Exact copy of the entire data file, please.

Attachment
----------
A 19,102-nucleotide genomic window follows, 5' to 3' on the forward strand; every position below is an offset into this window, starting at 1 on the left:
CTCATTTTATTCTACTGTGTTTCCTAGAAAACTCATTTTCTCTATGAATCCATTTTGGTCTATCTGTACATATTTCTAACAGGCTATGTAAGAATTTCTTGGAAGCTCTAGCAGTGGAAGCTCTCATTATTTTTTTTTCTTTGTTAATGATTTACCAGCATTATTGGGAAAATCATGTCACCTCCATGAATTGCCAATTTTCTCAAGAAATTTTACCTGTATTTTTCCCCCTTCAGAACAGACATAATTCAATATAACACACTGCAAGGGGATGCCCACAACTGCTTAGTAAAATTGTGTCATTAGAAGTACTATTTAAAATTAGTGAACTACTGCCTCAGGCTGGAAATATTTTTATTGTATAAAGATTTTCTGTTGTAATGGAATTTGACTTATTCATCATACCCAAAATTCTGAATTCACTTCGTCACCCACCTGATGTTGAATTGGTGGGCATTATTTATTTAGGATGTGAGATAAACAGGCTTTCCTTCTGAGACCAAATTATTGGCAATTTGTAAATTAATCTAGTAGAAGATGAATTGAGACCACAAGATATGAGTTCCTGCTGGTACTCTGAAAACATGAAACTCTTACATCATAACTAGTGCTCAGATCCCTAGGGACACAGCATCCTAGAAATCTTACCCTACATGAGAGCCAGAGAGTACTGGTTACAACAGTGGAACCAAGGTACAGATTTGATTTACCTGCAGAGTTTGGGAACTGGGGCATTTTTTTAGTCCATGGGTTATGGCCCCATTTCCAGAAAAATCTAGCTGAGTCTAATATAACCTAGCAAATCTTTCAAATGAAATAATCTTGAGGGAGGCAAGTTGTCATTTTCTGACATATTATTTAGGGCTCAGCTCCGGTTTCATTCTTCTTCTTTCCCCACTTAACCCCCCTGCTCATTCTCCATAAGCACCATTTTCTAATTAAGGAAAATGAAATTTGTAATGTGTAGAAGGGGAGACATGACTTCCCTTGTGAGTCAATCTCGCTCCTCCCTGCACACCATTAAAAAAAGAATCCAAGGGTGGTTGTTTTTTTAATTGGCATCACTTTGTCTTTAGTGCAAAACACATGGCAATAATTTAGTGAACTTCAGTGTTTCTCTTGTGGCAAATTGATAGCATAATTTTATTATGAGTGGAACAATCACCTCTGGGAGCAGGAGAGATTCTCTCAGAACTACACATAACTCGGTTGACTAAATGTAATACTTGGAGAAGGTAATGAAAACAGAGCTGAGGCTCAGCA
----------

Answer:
A 19,102-nucleotide genomic window follows, 5' to 3' on the forward strand; every position below is an offset into this window, starting at 1 on the left:
CTCATTTTATTCTACTGTGTTTCCTAGAAAACTCATTTTCTCTATGAATCCATTTTGGTCTATCTGTACATATTTCTAACAGGCTATGTAAGAATTTCTTGGAAGCTCTAGCAGTGGAAGCTCTCATTATTTTTTTTTCTTTGTTAATGATTTACCAGCATTATTGGGAAAATCATGTCACCTCCATGAATTGCCAATTTTCTCAAGAAATTTTACCTGTATTTTTCCCCCTTCAGAACAGACATAATTCAATATAACACACTGCAAGGGGATGCCCACAACTGCTTAGTAAAATTGTGTCATTAGAAGTACTATTTAAAATTAGTGAACTACTGCCTCAGGCTGGAAATATTTTTATTGTATAAAGATTTTCTGTTGTAATGGAATTTGACTTATTCATCATACCCAAAATTCTGAATTCACTTCGTCACCCACCTGATGTTGAATTGGTGGGCATTATTTATTTAGGATGTGAGATAAACAGGCTTTCCTTCTGAGACCAAATTATTGGCAATTTGTAAATTAATCTAGTAGAAGATGAATTGAGACCACAAGATATGAGTTCCTGCTGGTACTCTGAAAACATGAAACTCTTACATCATAACTAGTGCTCAGATCCCTAGGGACACAGCATCCTAGAAATCTTACCCTACATGAGAGCCAGAGAGTACTGGTTACAACAGTGGAACCAAGGTACAGATTTGATTTACCTGCAGAGTTTGGGAACTGGGGCATTTTTTTAGTCCATGGGTTATGGCCCCATTTCCAGAAAAATCTAGCTGAGTCTAATATAACCTAGCAAATCTTTCAAATGAAATAATCTTGAGGGAGGCAAGTTGTCATTTTCTGACATATTATTTAGGGCTCAGCTCCGGTTTCATTCTTCTTCTTTCCCCACTTAACCCCCCTGCTCATTCTCCATAAGCACCATTTTCTAATTAAGGAAAATGAAATTTGTAATGTGTAGAAGGGGAGACATGACTTCCCTTGTGAGTCAATCTCGCTCCTCCCTGCACACCATTAAAAAAAGAATCCAAGGGTGGTTGTTTTTTTAATTGGCATCACTTTGTCTTTAGTGCAAAACACATGGCAATAATTTAGTGAACTTCAGTGTTTCTCTTGTGGCAAATTGATAGCATAATTTTATTATGAGTGGAACAATCACCTCTGGGAGCAGGAGAGATTCTCTCAGAACTACACATAACTCGGTTGACTAAATGTAATACTTGGAGAAGGTAATGAAAACAGAGCTGAGGCTCAGCA